Considering the Adam Goodes controversy in a broader context

Considering the Adam Goodes controversy in a broader context

During the round 14 AFL match between the Sydney Swans and the Port Adelaide Power at SCG on July 2, 2015 in Sydney, Australia.

The response to Adam Goodes’ dance is just one example of a very strong thread of racism that runs throughout Australia and Australian sport. His passionate dancing in the direction of opposition fans after a goal in the 2015 “Indigenous Round” was something Goodes had learnt from a young Aboriginal representative team (see video here). It was a harmless, rehearsed bit of celebration meant to attract attention and, it did.

Since Goodes made his very public complaint about racist abuse from a Collingwood fan in 2013, he has become a target of opposition fans throughout the competition; he is booed regularly and often during games; Hawthorn fans took it to an ugly level in the 2014 Grand Final.

On morning television, Collingwood President Eddie McGuire insisted Goodes should have ‘warned’ about what he was going to do. “It’s a made up dance!” he protested, as if it had no cultural importance. McGuire fails to comprehend that people create culture all the time.
With McGuire and his colleagues concentrating on Goodes we actually avoid a real discussion about pervasive racism in both the AFL, and Australia.

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In 1993 St Kilda legend Nicky Winmar famously pulled his shirt up to show Collingwood fans that his skin was black.  Although the TV cameras missed the moment, a photographer captured it and the picture has become iconic. But 1993 was also the International Year of Indigenous Peoples, the year launched by Paul Keating’s famous Redfern Speech and Yothu Yindi’s hit single Treaty. Things appeared to be changing.

The Australian Football League responded by saying it would make on-field racial abuse a punishable offence. Two years later, in 1995, Essendon’s Michael Long made the AFL honour its word by calling for action after being abused by Collingwood’s Damian Monkhorst.  The AFL became the first Australian sporting code to prohibit racial vilification. The AFL has been justifiably celebrated for this rule, and regularly proclaims its leadership in the battle against racism.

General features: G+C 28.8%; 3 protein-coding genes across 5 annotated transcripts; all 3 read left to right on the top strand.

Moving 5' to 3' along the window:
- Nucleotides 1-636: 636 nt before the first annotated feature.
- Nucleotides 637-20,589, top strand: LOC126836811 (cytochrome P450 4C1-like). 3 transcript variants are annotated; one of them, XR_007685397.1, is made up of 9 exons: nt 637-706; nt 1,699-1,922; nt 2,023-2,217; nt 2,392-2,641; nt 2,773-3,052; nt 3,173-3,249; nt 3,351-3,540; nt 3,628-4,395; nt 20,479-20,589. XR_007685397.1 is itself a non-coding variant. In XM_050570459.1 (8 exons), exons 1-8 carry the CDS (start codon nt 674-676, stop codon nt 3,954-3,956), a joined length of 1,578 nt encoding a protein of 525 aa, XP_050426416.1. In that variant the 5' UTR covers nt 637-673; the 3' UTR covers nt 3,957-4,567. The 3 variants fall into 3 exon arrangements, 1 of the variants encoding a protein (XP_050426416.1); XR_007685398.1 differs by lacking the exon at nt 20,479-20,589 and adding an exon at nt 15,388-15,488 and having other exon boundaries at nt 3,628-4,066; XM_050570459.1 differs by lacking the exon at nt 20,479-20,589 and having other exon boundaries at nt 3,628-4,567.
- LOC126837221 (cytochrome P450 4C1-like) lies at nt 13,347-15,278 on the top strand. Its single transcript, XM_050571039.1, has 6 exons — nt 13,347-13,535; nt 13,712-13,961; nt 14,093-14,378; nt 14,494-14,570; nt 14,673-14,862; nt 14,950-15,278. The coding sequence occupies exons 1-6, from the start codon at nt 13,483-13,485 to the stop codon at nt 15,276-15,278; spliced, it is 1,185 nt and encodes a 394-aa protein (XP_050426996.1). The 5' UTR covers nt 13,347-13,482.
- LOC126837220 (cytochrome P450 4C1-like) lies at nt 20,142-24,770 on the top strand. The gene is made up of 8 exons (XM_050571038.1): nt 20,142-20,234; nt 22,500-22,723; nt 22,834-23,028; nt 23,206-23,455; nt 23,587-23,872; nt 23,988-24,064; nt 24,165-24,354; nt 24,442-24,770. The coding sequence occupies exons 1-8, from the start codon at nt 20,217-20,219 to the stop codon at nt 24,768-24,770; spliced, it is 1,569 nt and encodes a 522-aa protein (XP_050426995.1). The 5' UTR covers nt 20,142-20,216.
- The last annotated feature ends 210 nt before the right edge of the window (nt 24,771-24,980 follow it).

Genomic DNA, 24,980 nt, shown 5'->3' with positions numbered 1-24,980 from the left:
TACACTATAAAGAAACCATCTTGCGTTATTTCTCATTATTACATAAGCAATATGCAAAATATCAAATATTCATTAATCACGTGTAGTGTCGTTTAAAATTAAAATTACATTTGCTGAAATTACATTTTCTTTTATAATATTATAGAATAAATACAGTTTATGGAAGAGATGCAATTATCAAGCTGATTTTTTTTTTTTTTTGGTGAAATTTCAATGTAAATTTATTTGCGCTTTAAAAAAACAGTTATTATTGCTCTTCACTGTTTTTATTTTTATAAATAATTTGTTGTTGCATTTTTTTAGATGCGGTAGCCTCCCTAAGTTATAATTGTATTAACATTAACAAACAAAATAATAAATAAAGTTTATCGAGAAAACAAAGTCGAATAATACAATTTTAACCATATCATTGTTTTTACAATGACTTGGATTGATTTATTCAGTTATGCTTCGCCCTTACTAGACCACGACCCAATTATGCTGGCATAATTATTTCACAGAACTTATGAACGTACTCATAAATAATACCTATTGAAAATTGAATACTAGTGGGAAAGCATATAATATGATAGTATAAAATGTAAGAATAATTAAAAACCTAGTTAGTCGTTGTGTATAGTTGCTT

Soon after in 1999, in contrast to this claimed progress, McGuire’s colleague Sam Newman infamously mocked Nicky Winmar in blackface on the Footy Show. It was one of the worst moments in a show that has regularly delivered a constant stream of racist, misogynist and homophobic content for decades.  McGuire clearly knew of Newman’s intent and condoned it.

Then in 2013 – 20 years after the Winmar Collingwood incident – Chris Yarran was the Aboriginal footballer being vilified during a Collingwood versus Carlton match.

Colonialism is a perpetual exercise in blaming the victim. A lot has been said and written about the motives behind these attacks upon Adam Goodes,  but at its heart is white Australia’s discomfort with a black man getting beyond his station.  Waleed Aly, appearing on the ABC’s Insiders program, discussed why Goodes is booed and heckled:

“I think it was the fact that this was some kind of cultural expression that some people found confronting,” Aly said.

“There is no mystery about this at all. And it’s not as simple as it being about race, it’s about something else.  It’s about the fact that Australia is generally a very tolerant society until its minorities demonstrate that they don’t know their place. And at that moment, the minute someone in a minority position acts as though they’re not a mere supplicant, then we lose our minds. And we say, ‘No, no, you’ve got to get back in your box here’.

 “And that’s why Adam Goodes ruffles feathers. It’s not ‘cos he’s controversial, it’s not ‘cos he’s a provocateur, it’s none of that. It’s because he actually says, I’m going to say something…’ What happens is the minute an Indigenous man stands up and is something other than compliant, the backlash is huge and it is them who are creating division and destroying our culture. And that is ultimately what we boo. We boo our discomfort.”

Adam Goodes was named Australian of the Year in 2014, he is a man who, no matter how much he might be welcomed into the dominant culture, speaks his mind about the treatment of his people. He talks about his mother being a victim of the Stolen Generations. He applauds and recommends John Pilger’s confronting documentary about Aboriginal disadvantage, Utopia. He expresses the right of Aboriginal people to declare January 26 as “Invasion Day”, not Australia Day.

In doing this from such a high profile position, Goodes urges an acknowledgement that white Australia has a black history.

Previously posted 26/5/15

Stephen Hall
Stephen Hall
Lives in Perth, Western Australia.

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